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Maas: Refugee policy EU's 'biggest inadequacy'

May 7, 2020

Germany's foreign minister took aim at the EU's approach to refugees, saying nothing has been solved since the 2015 migrant crisis. He also called again for a scheme to distribute asylum-seekers across the EU.

View of a person's hands behind a chin-link fence at a German asylum-seeker center
Image: picture-alliance/dpa/J. Büttner

German Foreign Minister Heiko Maas has accused European Union member states of not doing enough to solve the continent's migrant dilemma.

Speaking at an online conference hosted by re:publica and the Media Convention Berlin, Maas said the manner with which European states approach refugees and migrants is "the greatest sign of inadequacy for the EU." 

Read more: Opinion: EU needs a clear refugee policy

He added that the bloc still had not solved Europe's migrant issue since 2015, when millions of asylum-seekers poured into the continent fleeing poverty and conflict in northern Africa and the Middle East.

Maas said Europe needed a distribution mechanism for asylum-seekers among states willing to take people in. Countries that do not accept migrants for political reasons, like Hungary, must take responsibility in other areas — for instance, helping with the conflicts in Africa that leads to mass migration towards Europe.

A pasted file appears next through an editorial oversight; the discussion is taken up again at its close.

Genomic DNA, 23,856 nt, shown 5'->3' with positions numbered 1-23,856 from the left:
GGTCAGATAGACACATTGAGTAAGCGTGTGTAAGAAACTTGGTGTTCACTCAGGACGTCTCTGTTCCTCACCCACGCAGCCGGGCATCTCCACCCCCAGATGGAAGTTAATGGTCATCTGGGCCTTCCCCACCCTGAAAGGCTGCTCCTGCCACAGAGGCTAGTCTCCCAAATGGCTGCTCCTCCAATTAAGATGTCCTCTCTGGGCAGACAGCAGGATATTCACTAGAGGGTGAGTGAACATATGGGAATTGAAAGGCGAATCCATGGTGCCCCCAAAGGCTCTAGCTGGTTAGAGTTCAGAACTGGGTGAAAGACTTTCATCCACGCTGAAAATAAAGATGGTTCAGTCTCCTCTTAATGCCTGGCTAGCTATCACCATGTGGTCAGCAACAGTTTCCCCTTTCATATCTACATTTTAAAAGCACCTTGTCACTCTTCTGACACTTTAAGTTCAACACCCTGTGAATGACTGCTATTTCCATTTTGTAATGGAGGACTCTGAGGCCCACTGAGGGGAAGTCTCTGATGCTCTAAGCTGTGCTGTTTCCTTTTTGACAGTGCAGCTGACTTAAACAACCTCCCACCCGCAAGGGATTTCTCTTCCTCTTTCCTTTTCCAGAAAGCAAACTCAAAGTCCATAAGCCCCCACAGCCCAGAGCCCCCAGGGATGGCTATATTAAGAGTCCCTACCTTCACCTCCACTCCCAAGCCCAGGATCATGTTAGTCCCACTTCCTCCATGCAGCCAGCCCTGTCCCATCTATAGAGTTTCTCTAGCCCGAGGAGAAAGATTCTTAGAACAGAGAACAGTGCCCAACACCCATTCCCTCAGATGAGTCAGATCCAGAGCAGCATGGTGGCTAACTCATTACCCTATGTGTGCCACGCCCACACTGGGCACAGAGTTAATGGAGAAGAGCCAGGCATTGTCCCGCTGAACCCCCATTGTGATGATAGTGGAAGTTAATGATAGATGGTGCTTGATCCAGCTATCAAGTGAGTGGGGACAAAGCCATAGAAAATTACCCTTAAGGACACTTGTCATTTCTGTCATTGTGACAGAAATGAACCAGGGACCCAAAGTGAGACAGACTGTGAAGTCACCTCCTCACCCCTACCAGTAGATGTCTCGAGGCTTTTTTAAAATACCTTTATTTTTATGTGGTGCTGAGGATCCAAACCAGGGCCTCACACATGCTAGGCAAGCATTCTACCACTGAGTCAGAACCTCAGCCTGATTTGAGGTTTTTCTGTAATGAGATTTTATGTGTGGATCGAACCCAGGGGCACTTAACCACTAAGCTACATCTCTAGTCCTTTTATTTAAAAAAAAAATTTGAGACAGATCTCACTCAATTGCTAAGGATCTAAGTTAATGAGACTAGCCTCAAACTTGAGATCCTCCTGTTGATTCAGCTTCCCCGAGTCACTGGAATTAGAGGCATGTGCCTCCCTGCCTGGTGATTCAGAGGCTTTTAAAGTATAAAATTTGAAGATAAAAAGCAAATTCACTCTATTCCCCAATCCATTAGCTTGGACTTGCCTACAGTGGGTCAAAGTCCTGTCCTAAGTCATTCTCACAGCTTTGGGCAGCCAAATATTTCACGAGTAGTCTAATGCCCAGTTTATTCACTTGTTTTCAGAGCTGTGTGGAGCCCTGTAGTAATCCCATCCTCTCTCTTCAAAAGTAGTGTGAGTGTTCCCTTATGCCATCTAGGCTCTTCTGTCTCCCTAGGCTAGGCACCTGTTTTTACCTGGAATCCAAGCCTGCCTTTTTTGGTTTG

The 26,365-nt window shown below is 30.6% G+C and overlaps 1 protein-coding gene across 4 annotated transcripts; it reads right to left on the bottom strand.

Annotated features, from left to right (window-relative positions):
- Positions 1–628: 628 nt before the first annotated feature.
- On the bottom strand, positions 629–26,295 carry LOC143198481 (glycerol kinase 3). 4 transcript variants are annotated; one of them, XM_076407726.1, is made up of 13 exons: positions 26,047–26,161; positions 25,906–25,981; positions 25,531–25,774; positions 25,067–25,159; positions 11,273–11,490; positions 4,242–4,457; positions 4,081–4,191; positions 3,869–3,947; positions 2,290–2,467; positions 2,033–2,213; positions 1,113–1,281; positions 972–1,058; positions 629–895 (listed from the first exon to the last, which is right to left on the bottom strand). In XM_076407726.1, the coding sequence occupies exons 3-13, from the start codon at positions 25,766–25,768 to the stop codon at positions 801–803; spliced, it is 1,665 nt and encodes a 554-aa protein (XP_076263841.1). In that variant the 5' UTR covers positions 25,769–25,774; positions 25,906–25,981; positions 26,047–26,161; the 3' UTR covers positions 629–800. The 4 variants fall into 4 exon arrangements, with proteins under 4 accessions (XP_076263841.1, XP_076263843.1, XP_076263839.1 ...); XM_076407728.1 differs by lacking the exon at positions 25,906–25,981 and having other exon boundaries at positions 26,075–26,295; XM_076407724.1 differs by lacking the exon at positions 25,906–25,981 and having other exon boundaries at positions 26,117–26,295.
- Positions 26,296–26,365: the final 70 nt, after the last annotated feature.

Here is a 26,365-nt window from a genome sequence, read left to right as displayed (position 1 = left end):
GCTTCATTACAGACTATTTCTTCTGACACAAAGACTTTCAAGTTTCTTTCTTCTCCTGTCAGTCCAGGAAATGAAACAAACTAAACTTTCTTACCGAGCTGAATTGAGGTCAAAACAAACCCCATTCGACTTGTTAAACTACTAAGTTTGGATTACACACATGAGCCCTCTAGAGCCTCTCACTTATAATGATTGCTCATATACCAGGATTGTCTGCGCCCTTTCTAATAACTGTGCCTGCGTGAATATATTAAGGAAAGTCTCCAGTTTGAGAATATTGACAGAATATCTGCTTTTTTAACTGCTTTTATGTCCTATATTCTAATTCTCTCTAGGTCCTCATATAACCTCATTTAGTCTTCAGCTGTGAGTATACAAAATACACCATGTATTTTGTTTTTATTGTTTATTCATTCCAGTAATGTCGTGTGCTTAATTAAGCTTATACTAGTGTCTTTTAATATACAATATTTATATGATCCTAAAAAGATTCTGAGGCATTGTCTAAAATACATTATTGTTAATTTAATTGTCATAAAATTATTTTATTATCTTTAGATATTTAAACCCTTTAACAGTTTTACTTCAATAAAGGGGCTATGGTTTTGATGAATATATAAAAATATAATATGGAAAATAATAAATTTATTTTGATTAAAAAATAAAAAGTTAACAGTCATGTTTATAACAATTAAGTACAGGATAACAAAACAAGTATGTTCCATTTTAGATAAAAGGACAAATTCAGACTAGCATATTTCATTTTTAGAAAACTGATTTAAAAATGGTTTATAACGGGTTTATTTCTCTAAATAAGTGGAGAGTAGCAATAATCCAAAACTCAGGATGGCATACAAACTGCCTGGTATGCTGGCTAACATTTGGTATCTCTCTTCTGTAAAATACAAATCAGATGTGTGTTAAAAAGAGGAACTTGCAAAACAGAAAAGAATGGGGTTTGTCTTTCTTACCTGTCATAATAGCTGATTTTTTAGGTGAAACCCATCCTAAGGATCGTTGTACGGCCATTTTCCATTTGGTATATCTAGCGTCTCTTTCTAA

Read more: Syrian refugees in Lebanon more scared of starvation than COVID-19

Migration policy in Europe has been a divisive issue in recent months after Turkey decided in February to stop preventing migrants from entering the European Union, going against a refugee pact it made with the bloc in 2016. The decision prompted thousands of migrants in Turkey to head towards the border with Greece, which has struggled to deal with a large influx of migrants in recent years.

Refugees pushed from all sides

Read more: Are Germany and the EU prepared for a new influx of refugees?

German Chancellor Angela Merkel insisted in March that the EU is committed to its refugee deal with Turkey, one in which the bloc provided funds to Turkey in exchange for it taking back refugees who cross into the EU illegally.

Germany was also one of seven EU states who recently committed to taking in 1,600 migrant children from Greek refugee camps, which are over capacity and short on food, clothing and medical supplies.

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